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The Camacho Corojo BXP Toro is a rather rough looking cigar, its edges asymmetrically rounded instead of forming the strict ninety degree angle found on the majority of cigars classified as box-pressed—soft-pressed is probably a better descriptor of the vitola’s cross section. The cigar’s wrapper is lumpy in several areas and fairly unattractive. While the seams are tight and there is little tooth, two large veins run lengthwise along the surface and the cap is haphazardly applied. Its overall color is medium brown—a mixture of burnt umber, chestnut, and chocolate—with dark contrasting splotches of taupe scattered across the face. A medium amount of oiliness produces a tactile sensation when rolled between the fingers.
The BXP is encased with a large, lightly-embossed band printed in the colors of midnight black and bright red. The word “CAMACHO” resides vertically in the center of the band with a graphic interpretation of a striking scorpion underneath. Above “CAMACHO” is the phrase “INFAMOUS SINCE 1962” while the words “COROJO” and “BXP” are placed at the bottom of the band underneath the scorpion. Fairly firmly packed from the foot to the cap—with a substantial soft spot above the band—the wrapper aroma is delicate with a touch of sweetness, while the open foot smells of bread, clay, and light barnyard.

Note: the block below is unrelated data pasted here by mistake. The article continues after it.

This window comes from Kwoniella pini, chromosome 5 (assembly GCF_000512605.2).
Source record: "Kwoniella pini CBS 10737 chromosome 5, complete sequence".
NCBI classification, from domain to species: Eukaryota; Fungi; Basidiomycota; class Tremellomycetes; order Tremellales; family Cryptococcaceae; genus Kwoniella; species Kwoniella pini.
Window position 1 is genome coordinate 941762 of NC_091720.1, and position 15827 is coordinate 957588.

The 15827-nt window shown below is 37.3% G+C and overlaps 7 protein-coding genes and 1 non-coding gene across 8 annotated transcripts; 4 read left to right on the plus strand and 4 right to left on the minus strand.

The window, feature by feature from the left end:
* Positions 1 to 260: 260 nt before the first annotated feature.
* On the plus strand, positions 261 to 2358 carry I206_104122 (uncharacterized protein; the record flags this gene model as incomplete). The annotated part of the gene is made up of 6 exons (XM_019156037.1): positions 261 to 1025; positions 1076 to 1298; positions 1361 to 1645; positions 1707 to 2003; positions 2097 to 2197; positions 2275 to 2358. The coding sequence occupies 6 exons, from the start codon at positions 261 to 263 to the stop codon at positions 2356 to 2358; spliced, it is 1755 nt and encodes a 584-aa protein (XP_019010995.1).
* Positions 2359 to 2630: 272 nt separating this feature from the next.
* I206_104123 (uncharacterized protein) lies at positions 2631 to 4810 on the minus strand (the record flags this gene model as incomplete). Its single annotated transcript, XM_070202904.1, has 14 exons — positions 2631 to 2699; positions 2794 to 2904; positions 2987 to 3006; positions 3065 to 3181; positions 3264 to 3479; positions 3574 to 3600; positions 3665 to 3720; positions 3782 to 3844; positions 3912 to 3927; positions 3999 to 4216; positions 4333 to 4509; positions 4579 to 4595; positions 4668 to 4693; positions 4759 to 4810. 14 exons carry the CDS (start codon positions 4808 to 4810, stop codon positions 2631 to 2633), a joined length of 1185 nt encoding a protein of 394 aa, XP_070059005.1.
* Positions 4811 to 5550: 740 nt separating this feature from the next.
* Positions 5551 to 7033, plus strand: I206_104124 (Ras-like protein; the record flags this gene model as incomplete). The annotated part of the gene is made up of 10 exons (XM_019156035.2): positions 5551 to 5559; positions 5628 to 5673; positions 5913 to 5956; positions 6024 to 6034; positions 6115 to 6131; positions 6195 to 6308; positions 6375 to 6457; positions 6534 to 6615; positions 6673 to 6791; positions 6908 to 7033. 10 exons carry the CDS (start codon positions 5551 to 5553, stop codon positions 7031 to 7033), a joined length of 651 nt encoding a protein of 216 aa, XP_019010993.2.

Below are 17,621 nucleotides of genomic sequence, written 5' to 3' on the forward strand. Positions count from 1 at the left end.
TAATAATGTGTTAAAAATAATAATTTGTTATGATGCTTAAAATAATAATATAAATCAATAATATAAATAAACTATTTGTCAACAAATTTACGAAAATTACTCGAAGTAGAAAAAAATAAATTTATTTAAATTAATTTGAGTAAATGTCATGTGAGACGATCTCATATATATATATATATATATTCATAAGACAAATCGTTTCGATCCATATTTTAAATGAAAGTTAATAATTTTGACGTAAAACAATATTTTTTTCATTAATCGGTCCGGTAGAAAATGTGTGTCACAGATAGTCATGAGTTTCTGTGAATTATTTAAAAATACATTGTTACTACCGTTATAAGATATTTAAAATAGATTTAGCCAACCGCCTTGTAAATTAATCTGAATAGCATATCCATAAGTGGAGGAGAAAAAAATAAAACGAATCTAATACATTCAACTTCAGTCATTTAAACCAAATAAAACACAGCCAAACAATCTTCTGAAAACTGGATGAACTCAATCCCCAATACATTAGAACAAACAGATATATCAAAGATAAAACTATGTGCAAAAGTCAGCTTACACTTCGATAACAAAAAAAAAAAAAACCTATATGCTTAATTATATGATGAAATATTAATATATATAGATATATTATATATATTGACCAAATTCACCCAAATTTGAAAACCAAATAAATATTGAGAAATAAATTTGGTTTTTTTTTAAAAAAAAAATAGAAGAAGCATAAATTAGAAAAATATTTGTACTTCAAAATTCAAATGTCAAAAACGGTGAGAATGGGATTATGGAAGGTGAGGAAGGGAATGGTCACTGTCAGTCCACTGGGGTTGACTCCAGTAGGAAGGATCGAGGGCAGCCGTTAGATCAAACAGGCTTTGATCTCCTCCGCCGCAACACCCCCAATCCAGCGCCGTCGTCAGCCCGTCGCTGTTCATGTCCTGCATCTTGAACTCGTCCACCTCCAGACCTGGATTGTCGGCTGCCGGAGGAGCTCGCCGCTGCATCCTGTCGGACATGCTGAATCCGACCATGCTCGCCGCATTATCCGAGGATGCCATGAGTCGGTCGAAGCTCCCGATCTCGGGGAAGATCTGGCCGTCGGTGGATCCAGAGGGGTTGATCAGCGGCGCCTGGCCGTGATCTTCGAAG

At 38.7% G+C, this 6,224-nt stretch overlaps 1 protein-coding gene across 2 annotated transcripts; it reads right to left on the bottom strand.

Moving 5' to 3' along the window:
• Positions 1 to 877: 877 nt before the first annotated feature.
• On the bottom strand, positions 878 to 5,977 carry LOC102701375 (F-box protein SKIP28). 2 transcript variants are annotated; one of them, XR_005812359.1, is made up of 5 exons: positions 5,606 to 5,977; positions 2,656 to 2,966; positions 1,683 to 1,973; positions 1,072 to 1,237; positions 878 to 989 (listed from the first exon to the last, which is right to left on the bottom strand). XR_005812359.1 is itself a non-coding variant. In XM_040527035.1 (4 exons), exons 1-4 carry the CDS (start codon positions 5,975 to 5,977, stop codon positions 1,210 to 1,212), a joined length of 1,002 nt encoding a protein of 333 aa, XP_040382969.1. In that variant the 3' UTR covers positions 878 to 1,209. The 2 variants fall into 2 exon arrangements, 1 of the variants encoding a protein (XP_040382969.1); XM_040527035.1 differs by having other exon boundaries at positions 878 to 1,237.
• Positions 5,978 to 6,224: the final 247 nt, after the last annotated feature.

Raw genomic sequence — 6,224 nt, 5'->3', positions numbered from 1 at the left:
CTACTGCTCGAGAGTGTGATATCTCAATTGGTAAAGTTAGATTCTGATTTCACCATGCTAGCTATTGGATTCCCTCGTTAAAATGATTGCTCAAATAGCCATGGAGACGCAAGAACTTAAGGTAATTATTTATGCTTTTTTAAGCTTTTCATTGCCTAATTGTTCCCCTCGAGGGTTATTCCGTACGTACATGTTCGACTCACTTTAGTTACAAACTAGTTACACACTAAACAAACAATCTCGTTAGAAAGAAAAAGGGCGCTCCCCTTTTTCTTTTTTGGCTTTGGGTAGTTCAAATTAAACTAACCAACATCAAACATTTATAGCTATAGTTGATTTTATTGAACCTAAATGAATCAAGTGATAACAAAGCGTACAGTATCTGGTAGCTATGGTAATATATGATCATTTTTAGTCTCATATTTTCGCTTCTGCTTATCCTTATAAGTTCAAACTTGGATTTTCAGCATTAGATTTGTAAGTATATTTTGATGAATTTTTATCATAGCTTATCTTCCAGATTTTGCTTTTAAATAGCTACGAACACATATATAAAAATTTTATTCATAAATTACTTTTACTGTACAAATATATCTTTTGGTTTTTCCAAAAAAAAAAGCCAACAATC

After the toro is opened with a substantial “V” cut—which reduces the risk of damaging the the cap on a box-pressed cigar, compared with using a guillotine cutter—the cold draw is a just a bit resistive. Flavors of cedar, earth, natural tobacco, and pepper immediately touch the palate.
After toasting and lighting the Camacho BXP with a soft double-flame lighter in the traditional manner (see “The Cigar Enthusiast’s Guide to Soft Flame Lighting“), the toro opens with a discernible blast of spice. Since the cigar is primarily composed with Honduran Corojo tobacco, it soon begins to settle down and deliver the general characteristics of the leaf—an overall woody profile containing underlying earthiness along with a mixture of pepper. The draw of the BXP is fairly open, generating a substantial amount of smoke output. Subtle aromas and flavors of caramel, molasses, oak, and salted nuts begin to mingle together with the primary notes, while cedar and red pepper are dominant on the sometimes sinus-clearing retrohale.